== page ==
Medicare spending per beneficiary is projected to grow 1.6% annually through fiscal 2026, compared with 4% annually between 1985 and 2007, the Congressional Budget Office reported. However, all federal spending on health programs will account for 6.6% of gross domestic product in 2026, compared with an estimated 5.5% this year, the CBO projected.
Hospitals are working to deal with the CMS' latest quality measure, Medicare spending per beneficiary, which will link hospital payments to the performance of other providers, including hospices. Dr. Leora Horwitz of Yale University School of Medicine said hospitals may not see how cost and quality issues that occur in other facilities are something they can control, but "CMS is taking the long view, trying to change the underlying incentive structure that enables these changes to take place."
According to a report from government economists, Medicare spending growth declined from 6.2% in 2011 to 4.6% in 2012 despite an increase in enrollment, and may continue to slow down this year. However, growth is expected to accelerate to 6.2% in 2014 and likely will remain high into 2015, according to the study, which was published in Health Affairs. Meanwhile, a Congressional Budget Office report projects national spending on health care will reach 22% of gross domestic product by 2038.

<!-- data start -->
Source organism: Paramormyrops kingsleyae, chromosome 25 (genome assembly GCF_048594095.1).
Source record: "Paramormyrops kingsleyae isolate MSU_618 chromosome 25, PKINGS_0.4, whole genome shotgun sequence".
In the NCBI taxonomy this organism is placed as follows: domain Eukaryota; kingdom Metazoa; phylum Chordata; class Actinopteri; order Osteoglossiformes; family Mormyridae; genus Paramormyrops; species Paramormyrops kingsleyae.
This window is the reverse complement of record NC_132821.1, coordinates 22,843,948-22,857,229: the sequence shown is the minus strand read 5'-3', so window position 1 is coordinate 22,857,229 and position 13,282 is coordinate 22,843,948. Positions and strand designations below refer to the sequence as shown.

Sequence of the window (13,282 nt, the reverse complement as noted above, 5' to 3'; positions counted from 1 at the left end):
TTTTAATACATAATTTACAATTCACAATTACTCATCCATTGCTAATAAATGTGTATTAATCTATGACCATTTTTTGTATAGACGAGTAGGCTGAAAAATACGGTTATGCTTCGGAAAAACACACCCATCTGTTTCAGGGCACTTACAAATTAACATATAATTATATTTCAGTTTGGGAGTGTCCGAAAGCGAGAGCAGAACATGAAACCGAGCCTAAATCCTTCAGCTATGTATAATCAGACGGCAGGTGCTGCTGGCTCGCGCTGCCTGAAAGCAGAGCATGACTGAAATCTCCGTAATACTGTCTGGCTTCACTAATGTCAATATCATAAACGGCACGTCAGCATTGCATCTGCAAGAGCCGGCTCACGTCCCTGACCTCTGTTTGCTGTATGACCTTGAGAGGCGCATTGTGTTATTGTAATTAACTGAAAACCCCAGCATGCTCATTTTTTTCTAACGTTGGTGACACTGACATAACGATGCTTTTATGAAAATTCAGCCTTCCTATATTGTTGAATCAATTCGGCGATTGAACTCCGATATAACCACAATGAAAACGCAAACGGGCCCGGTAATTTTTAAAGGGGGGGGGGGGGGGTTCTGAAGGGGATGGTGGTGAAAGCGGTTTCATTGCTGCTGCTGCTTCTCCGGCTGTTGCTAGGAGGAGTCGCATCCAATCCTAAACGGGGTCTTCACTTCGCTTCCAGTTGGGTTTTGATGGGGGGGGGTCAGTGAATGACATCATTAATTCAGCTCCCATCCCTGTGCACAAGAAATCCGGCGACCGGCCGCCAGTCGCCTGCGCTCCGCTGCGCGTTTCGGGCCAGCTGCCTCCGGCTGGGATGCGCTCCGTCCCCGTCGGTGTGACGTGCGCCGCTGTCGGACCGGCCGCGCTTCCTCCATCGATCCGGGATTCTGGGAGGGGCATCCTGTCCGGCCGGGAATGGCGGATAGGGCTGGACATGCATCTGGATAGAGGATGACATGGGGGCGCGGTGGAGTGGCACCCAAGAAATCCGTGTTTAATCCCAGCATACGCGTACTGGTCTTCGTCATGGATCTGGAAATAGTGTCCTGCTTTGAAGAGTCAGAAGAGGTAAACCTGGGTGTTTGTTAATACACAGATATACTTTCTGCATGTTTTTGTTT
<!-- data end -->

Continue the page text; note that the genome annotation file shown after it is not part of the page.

Congressional Budget Office data show Medicare spending has been growing at a slower pace, about 3% over the past year, and researchers said it could be linked to how health care is delivered. They suggested lower hospital admission rates for Medicare beneficiaries may be a product of more end-of-life care provided at lower-cost hospices instead.
Health care providers who treat Medicare patients with chronic conditions could receive higher reimbursements under a proposed CMS rule open for comment until Sept. 6. Primary care physicians who provide "non-face-to-face complex chronic care management services for Medicare beneficiaries who have multiple, significant chronic conditions," or two or more conditions, would receive a separate payment, effective in 2015. Doctors who provide telehealth services in designated health professional shortage areas would also receive expanded reimbursements.